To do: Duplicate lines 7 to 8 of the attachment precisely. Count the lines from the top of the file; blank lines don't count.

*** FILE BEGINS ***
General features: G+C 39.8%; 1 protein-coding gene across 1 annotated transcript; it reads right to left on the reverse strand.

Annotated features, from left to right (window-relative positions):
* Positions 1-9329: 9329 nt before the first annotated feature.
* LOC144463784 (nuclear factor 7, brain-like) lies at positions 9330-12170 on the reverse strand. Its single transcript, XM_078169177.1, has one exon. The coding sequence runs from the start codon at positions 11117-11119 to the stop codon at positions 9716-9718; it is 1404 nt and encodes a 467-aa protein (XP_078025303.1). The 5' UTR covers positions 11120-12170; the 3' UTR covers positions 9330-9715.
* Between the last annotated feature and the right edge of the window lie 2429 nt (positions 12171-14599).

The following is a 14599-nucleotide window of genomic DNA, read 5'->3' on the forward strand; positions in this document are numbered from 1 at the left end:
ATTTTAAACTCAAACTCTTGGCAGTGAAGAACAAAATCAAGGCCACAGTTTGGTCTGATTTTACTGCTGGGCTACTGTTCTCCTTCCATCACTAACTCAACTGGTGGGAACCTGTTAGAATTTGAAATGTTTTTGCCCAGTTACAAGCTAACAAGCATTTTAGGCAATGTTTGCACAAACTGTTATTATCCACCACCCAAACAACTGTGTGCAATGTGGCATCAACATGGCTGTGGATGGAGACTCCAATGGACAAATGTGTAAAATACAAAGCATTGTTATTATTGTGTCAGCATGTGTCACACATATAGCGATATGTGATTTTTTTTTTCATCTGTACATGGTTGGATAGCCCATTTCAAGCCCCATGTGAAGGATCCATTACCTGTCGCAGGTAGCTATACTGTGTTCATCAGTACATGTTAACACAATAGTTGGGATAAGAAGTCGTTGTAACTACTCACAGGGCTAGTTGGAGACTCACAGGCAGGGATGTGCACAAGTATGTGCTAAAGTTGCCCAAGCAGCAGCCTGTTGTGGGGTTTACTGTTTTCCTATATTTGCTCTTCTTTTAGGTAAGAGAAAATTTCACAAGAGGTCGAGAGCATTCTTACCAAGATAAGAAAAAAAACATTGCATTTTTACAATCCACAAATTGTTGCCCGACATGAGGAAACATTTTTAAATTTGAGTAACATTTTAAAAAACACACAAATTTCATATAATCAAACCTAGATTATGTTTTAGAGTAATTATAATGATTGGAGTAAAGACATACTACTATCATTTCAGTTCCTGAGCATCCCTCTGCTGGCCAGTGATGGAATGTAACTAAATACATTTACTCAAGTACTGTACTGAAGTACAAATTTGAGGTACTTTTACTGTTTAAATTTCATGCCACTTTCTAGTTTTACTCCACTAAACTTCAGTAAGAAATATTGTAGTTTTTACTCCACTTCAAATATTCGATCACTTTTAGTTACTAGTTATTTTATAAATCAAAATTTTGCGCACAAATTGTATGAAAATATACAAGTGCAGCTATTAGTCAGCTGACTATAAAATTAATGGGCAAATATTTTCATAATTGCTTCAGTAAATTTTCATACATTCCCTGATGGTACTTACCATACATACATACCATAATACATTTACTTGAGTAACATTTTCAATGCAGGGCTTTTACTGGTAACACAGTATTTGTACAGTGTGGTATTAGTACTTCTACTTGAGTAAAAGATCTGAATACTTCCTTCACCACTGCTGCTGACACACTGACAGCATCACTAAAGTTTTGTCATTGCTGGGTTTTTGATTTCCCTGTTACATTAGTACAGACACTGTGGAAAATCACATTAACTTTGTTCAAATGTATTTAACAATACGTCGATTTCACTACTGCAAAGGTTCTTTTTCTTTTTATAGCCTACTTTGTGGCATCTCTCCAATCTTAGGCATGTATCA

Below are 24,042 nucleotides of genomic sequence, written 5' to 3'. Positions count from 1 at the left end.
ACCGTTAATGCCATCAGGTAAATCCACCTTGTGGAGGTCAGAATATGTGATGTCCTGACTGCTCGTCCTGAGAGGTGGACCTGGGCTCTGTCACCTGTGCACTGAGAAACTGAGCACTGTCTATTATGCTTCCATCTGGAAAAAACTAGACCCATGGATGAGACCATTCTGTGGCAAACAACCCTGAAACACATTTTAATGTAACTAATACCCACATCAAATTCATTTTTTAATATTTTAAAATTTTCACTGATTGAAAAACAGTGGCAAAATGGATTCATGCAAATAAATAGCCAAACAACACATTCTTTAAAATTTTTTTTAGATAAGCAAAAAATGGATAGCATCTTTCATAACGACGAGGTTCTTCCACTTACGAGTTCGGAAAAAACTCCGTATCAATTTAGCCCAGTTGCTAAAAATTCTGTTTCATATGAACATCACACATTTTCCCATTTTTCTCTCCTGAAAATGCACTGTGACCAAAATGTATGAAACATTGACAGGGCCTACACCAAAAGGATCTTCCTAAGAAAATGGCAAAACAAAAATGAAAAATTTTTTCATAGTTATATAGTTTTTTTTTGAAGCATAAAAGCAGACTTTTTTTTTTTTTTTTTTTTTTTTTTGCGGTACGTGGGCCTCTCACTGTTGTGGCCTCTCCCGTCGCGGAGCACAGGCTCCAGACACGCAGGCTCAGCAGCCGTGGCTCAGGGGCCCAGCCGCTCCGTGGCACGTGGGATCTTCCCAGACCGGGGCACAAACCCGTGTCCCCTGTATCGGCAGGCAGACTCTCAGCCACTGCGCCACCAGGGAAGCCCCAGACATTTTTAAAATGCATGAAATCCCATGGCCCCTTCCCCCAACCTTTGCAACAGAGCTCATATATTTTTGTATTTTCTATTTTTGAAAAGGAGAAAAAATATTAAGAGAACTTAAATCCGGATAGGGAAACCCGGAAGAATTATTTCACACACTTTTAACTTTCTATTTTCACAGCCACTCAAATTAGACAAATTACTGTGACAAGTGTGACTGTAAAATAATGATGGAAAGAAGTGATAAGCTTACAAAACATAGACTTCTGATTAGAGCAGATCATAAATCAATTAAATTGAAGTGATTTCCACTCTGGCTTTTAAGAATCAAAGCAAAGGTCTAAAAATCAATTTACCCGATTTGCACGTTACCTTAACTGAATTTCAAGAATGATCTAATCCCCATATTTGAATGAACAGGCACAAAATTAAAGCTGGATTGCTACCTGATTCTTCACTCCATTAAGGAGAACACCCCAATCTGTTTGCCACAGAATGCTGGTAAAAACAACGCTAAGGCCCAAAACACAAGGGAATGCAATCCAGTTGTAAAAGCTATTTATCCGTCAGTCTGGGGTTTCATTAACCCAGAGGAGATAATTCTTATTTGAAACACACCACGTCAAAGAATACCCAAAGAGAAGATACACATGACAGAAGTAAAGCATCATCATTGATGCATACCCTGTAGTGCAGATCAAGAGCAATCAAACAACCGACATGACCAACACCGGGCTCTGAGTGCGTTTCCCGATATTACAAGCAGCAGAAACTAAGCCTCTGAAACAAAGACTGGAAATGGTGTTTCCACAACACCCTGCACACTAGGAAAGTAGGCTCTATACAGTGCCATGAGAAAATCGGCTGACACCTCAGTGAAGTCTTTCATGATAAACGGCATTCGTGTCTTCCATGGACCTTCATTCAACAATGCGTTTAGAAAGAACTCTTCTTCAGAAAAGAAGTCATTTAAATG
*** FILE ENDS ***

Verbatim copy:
ATTTTAAACTCAAACTCTTGGCAGTGAAGAACAAAATCAAGGCCACAGTTTGGTCTGATTTTACTGCTGGGCTACTGTTCTCCTTCCATCACTAACTCAACTGGTGGGAACCTGTTAGAATTTGAAATGTTTTTGCCCAGTTACAAGCTAACAAGCATTTTAGGCAATGTTTGCACAAACTGTTATTATCCACCACCCAAACAACTGTGTGCAATGTGGCATCAACATGGCTGTGGATGGAGACTCCAATGGACAAATGTGTAAAATACAAAGCATTGTTATTATTGTGTCAGCATGTGTCACACATATAGCGATATGTGATTTTTTTTTTCATCTGTACATGGTTGGATAGCCCATTTCAAGCCCCATGTGAAGGATCCATTACCTGTCGCAGGTAGCTATACTGTGTTCATCAGTACATGTTAACACAATAGTTGGGATAAGAAGTCGTTGTAACTACTCACAGGGCTAGTTGGAGACTCACAGGCAGGGATGTGCACAAGTATGTGCTAAAGTTGCCCAAGCAGCAGCCTGTTGTGGGGTTTACTGTTTTCCTATATTTGCTCTTCTTTTAGGTAAGAGAAAATTTCACAAGAGGTCGAGAGCATTCTTACCAAGATAAGAAAAAAAACATTGCATTTTTACAATCCACAAATTGTTGCCCGACATGAGGAAACATTTTTAAATTTGAGTAACATTTTAAAAAACACACAAATTTCATATAATCAAACCTAGATTATGTTTTAGAGTAATTATAATGATTGGAGTAAAGACATACTACTATCATTTCAGTTCCTGAGCATCCCTCTGCTGGCCAGTGATGGAATGTAACTAAATACATTTACTCAAGTACTGTACTGAAGTACAAATTTGAGGTACTTTTACTGTTTAAATTTCATGCCACTTTCTAGTTTTACTCCACTAAACTTCAGTAAGAAATATTGTAGTTTTTACTCCACTTCAAATATTCGATCACTTTTAGTTACTAGTTATTTTATAAATCAAAATTTTGCGCACAAATTGTATGAAAATATACAAGTGCAGCTATTAGTCAGCTGACTATAAAATTAATGGGCAAATATTTTCATAATTGCTTCAGTAAATTTTCATACATTCCCTGATGGTACTTACCATACATACATACCATAATACATTTACTTGAGTAACATTTTCAATGCAGGGCTTTTACTGGTAACACAGTATTTGTACAGTGTGGTATTAGTACTTCTACTTGAGTAAAAGATCTGAATACTTCCTTCACCACTGCTGCTGACACACTGACAGCATCACTAAAGTTTTGTCATTGCTGGGTTTTTGATTTCCCTGTTACATTAGTACAGACACTGTGGAAAATCACATTAACTTTGTTCAAATGTATTTAACAATACGTCGATTTCACTACTGCAAAGGTTCTTTTTCTTTTTATAGCCTACTTTGTGGCATCTCTCCAATCTTAGGCATGTATCA

Below are 24,042 nucleotides of genomic sequence, written 5' to 3'. Positions count from 1 at the left end.